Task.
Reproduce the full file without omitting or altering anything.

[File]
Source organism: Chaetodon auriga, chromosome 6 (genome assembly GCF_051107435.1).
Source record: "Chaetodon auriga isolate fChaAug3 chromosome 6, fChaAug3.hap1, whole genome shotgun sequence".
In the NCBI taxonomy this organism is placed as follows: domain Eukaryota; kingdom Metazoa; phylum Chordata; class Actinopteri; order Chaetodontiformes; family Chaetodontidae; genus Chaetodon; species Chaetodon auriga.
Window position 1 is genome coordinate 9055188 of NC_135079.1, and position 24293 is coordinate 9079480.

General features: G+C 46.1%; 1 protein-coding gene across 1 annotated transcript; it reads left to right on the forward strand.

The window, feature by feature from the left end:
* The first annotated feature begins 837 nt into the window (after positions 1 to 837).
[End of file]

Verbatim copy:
Source organism: Chaetodon auriga, chromosome 6 (genome assembly GCF_051107435.1).
Source record: "Chaetodon auriga isolate fChaAug3 chromosome 6, fChaAug3.hap1, whole genome shotgun sequence".
In the NCBI taxonomy this organism is placed as follows: domain Eukaryota; kingdom Metazoa; phylum Chordata; class Actinopteri; order Chaetodontiformes; family Chaetodontidae; genus Chaetodon; species Chaetodon auriga.
Window position 1 is genome coordinate 9055188 of NC_135079.1, and position 24293 is coordinate 9079480.

General features: G+C 46.1%; 1 protein-coding gene across 1 annotated transcript; it reads left to right on the forward strand.

The window, feature by feature from the left end:
* The first annotated feature begins 837 nt into the window (after positions 1 to 837).